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JCookPT
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Very nice article too. Prior to reading the Chicago Tribune article you posted, my biggest concern with the bumbo was the orientation of the pelvis, and how the child fit in it as their claims are not what you see with the child with no active pelvis (Which @KendraPedPT addressed in her article as well (going on memory here), probably not so much with children who are behind developmentally, but I will get to that in a second). With the child who is learning to sit, their time prior to independent sitting where the pelvis is active is limited, making the amount of time that the bumbo is useful pretty limited (IMHO). I do find however, there are some cases, particularly with the child who has severe plagiocephaly, where I am trying to find different ways to get them off of the back of their head. Obviously prone and supine with the head rotated to the opposite direction, etc still can not be enough time for some. In addition, the ability for the weight of the brain on the posterior skull to weigh down the occipital bone in these positions also isn't enough, (and to be honest, even though I have been taught this I am not sure how much the weight of the brain truly benefits in restructuring) but every bit needs to be considered. A high chair is an option, but if reclined, a flat head on a flat high chair doesn't necessarily work well either ( still better than direct weight in supine). For kids who are borderline close to sitting, I will often be asked about their bumbo, and this is where I get into the "I will talk about this later". We need to assess the child in the position before recommending this and any other product, especially if we are dealing with a child with atypical development. Each child will look differently depending on their body type, muscle tone, pelvic tilt, etc. and for some, where the importance is in getting them off the back of their head, this might be a "short duration" alternate position. I also agree that children often need a blanket to help them out of the well of the seat. I also agree that the posterior weight shift of the deep well can facilitate spinal flexion for those who can't gain the active pelvis to get out of it- leading to the typical extensor thrust seating posture that we avoid. All in all, I feel that both of your posts, meaning yours and @KendraPedPT had good points (which is why I find writing on the Internet so difficult, because what you want to say to one patient type, doesn't work for another). Thank you to those who have engaged in this dialogue, including you. I enjoy reading (and learning) from you.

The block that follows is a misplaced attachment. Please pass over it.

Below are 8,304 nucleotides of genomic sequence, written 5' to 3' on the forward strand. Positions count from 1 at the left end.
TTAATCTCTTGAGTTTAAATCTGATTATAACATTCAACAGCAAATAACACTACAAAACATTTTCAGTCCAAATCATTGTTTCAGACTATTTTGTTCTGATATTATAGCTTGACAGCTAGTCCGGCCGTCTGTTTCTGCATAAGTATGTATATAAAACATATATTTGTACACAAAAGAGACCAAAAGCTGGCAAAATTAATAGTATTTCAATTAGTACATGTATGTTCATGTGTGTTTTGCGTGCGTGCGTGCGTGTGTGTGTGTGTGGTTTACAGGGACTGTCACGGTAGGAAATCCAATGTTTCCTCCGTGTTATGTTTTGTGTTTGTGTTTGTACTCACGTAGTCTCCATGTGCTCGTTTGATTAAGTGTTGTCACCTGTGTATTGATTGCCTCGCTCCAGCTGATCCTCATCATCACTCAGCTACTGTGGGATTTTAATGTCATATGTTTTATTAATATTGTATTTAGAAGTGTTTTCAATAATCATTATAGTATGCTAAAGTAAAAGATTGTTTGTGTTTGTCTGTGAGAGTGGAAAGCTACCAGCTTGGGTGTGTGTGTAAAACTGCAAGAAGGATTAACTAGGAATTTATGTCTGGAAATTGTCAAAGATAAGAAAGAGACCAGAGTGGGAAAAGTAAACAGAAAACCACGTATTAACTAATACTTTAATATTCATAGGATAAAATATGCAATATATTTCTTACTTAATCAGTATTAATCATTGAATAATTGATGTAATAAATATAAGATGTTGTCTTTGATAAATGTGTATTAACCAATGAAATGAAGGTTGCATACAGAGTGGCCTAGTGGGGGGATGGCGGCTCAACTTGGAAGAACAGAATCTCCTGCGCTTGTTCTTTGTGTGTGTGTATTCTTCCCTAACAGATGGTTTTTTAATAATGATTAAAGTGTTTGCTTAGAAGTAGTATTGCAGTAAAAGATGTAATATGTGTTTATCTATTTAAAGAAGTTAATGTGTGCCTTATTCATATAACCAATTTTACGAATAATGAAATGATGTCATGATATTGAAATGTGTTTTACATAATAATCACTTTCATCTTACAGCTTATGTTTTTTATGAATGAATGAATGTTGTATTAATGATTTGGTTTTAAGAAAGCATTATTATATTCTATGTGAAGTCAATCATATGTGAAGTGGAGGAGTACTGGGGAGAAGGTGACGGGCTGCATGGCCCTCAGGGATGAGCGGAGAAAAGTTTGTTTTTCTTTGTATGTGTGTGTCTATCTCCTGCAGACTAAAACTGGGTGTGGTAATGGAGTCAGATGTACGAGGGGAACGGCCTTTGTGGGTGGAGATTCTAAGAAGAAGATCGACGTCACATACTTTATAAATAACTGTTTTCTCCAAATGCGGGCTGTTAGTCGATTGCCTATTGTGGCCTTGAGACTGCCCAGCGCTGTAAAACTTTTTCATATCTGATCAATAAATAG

Toggle Commented Mar 16, 2012 on Bumbo Seat Product Review at TherExtras
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Mar 15, 2012